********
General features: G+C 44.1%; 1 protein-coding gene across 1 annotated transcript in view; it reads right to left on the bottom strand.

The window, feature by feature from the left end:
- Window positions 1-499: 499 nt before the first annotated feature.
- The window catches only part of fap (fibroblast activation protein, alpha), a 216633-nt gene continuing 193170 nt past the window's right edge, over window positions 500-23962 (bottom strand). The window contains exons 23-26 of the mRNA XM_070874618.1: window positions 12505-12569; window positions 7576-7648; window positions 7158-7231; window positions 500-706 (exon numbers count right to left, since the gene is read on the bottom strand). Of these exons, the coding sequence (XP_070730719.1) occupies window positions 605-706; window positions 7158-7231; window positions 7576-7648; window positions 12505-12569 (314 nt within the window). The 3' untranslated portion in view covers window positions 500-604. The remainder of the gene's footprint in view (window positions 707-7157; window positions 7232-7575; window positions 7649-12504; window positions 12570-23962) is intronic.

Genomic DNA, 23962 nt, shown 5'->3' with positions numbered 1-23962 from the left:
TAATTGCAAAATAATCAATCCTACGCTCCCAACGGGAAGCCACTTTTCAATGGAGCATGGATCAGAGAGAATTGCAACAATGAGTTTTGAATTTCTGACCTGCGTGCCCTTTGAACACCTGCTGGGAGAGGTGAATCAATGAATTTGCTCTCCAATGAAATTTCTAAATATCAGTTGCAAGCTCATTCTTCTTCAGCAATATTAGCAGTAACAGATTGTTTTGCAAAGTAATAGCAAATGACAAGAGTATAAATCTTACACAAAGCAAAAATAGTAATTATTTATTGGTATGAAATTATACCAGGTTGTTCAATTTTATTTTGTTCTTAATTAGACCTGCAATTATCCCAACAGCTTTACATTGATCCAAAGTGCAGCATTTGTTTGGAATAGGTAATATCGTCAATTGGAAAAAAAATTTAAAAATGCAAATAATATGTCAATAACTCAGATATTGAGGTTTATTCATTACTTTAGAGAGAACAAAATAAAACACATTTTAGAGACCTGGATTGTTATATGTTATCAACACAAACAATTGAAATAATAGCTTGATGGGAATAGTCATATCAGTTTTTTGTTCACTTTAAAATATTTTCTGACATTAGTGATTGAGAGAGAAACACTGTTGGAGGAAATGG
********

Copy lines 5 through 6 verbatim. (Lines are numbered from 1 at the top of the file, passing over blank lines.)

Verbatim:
Genomic DNA, 23962 nt, shown 5'->3' with positions numbered 1-23962 from the left:
TAATTGCAAAATAATCAATCCTACGCTCCCAACGGGAAGCCACTTTTCAATGGAGCATGGATCAGAGAGAATTGCAACAATGAGTTTTGAATTTCTGACCTGCGTGCCCTTTGAACACCTGCTGGGAGAGGTGAATCAATGAATTTGCTCTCCAATGAAATTTCTAAATATCAGTTGCAAGCTCATTCTTCTTCAGCAATATTAGCAGTAACAGATTGTTTTGCAAAGTAATAGCAAATGACAAGAGTATAAATCTTACACAAAGCAAAAATAGTAATTATTTATTGGTATGAAATTATACCAGGTTGTTCAATTTTATTTTGTTCTTAATTAGACCTGCAATTATCCCAACAGCTTTACATTGATCCAAAGTGCAGCATTTGTTTGGAATAGGTAATATCGTCAATTGGAAAAAAAATTTAAAAATGCAAATAATATGTCAATAACTCAGATATTGAGGTTTATTCATTACTTTAGAGAGAACAAAATAAAACACATTTTAGAGACCTGGATTGTTATATGTTATCAACACAAACAATTGAAATAATAGCTTGATGGGAATAGTCATATCAGTTTTTTGTTCACTTTAAAATATTTTCTGACATTAGTGATTGAGAGAGAAACACTGTTGGAGGAAATGG